(iii) made a legitimate non-commercial or fair use of the domain name, without intent for commercial gain to misleadingly divert consumers or to tarnish the trade mark or service mark at issue.

The Complainant’s trade mark ‘NOVOTEL’ is a well known hotel brand. The disputed domain name resolves to a website with what appears to be pay per click links to hotels in Vietnam.

The Respondent has not submitted any evidence to demonstrate that it has any rights or legitimate interests in the disputed domain name or that it has ever been known by that name. Based on the on the evidence before the Panel, the Respondent is using a domain name which is confusingly similar to the Complainant’s well known trade mark. This will lead inevitably to the impression that the domain name is linked to the Complainant and will divert the Complainant’s customers to the Respondent’s website for the Respondent’s commercial gain.

The Panel accepts the Complainant’s submissions and finds, in the absence of any evidence to the contrary, that the Respondent has no rights or legitimate interests in the disputed domain name.

C. Registered and Used in Bad Faith.

Given the numerous trade mark registrations and widespread use of the mark NOVOTEL by the Complainant, it is highly improbable that the Respondent was unaware of the Complainant’s trade mark NOVOTEL when it registered the disputed domain name.

The combination of the Complainant’s trade mark NOVOTEL and the word ‘Vietnam’ makes it more, rather than less, likely that the Respondent knew of the Complainant when registering the disputed domain name: the Complainant has four NOVOTEL hotels in Vietnam and the disputed domain name points to a website containing sponsored links for other hotels in Vietnam.

The conduct of the Respondent, in combining the Complainant’s well known trade mark NOVOTEL and the word ‘Vietnam,’ and using that combination of words in a domain name directing users to a website offering sponsored links to hotels in Vietnam, can have no other explanation than to trade off the Complainant’s goodwill and reputation in the Complainant’s mark.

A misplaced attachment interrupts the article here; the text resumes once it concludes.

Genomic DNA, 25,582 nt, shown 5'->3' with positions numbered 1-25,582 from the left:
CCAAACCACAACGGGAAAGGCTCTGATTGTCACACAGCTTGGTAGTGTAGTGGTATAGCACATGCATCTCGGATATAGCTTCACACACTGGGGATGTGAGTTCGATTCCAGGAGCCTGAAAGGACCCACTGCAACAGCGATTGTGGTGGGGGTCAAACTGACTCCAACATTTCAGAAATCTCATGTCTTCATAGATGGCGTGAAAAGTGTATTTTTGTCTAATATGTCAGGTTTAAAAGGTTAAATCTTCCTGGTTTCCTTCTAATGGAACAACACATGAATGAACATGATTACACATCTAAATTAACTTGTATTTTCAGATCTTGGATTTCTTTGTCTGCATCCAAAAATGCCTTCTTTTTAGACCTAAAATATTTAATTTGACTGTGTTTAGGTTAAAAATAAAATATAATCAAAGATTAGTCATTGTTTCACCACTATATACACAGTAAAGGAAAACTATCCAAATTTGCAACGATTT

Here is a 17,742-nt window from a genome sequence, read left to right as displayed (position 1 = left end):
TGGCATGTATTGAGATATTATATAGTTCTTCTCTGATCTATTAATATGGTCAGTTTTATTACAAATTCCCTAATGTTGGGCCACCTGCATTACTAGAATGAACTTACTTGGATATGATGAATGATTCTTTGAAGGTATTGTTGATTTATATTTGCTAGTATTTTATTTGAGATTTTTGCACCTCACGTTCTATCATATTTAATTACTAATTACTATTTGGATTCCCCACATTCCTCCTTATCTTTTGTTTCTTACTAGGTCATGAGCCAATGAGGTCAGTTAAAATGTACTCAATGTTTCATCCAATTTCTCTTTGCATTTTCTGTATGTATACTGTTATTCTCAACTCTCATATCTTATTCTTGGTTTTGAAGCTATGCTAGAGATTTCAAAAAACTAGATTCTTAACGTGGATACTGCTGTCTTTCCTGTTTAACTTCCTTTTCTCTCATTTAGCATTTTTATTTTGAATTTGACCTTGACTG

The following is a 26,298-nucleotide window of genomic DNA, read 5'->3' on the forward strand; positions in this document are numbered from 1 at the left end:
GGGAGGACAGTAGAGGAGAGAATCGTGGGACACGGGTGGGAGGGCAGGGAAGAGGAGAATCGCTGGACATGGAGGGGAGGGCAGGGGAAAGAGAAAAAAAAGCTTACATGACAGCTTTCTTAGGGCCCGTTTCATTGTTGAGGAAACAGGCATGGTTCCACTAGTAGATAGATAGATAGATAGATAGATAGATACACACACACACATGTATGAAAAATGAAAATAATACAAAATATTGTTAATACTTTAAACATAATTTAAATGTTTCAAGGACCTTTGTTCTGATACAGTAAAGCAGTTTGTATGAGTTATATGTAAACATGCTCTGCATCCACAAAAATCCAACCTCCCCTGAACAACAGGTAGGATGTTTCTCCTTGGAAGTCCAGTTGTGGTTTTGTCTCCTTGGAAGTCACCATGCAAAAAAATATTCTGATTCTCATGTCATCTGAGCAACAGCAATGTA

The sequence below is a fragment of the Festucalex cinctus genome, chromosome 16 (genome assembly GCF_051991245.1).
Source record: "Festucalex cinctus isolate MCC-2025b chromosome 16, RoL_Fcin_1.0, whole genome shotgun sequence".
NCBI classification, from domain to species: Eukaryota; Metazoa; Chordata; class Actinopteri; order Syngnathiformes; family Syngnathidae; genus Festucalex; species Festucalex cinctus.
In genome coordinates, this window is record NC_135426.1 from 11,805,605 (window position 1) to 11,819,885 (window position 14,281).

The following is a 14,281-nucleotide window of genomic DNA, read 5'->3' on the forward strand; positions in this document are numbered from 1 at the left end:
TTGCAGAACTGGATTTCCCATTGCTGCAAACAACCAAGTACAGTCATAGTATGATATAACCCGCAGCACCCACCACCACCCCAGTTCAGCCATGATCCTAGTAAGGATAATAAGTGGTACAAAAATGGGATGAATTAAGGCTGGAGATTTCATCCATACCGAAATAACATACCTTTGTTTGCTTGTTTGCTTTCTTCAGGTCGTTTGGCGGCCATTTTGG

Whilst there may be legitimate reasons for a registrant to use a privacy shield to hide its identity, changing the name of the registrant of the domain name to ‘Domains by Proxy’ after the Complainant had sent a cease and desist letter, suggests that the Respondent was trying to obstruct the Complainant in making a Complaint.

For the reasons set out the Panel finds that the requirements of paragraph 4 a. (iii) of the Policy are satisfied and that the Complainant has proved that the Respondent has registered and used the disputed domain name in bad faith.
Decision
For the reasons set out above, the Complaint is Accepted
and the disputed domain name(s) is(are) to be
NOVOTELVIETNAM.COM Transferred to the Complainant
Panellists
Name Veronica Bailey
Date of Panel Decision 2009-02-26
Annexes
Annex: English summary of the Panel Decision
The Complainant operates hotels worldwide under the NOVOTEL brand including four hotels in Vietnam. It owns of a number of registered trade marks for NOVOTEL particularly in relation to hotels and restaurants.

The Respondent registered the domain name <novotelvietnam.com> on 2 July 2008. This domain name resolves to a website featuring sponsored links for hotels in Vietnam.

The Complainant contended that it has rights in the trade mark NOVOTEL, that the disputed domain name is confusingly similar to that mark and that the Respondent has no rights or legitimate interests in the disputed domain name which was registered and is being used in bad faith. The Respondent did not file a formal response.

The Panel found that the domain name was confusingly similar to the Complainant’s trade mark NOVOTEL and that on the evidence submitted, the Respondent had no rights or legitimate interests in the domain name. Considering the numerous trade mark registrations and widespread use of the mark, the linking of the Complainant’s trade mark NOVOTEL and the word ‘Vietnam’ and the use of the domain name for a website resolving to pay per click site for hotels in Vietnam, and the circumstances in which the Respondent used a privacy site to hide its identity, the Panel found that the domain name was registered and is being used in bad faith.

For the reasons set out in the Decision, the Complaint was accepted and the domain name<novotelvietnam.com> was transferred to the Complainant.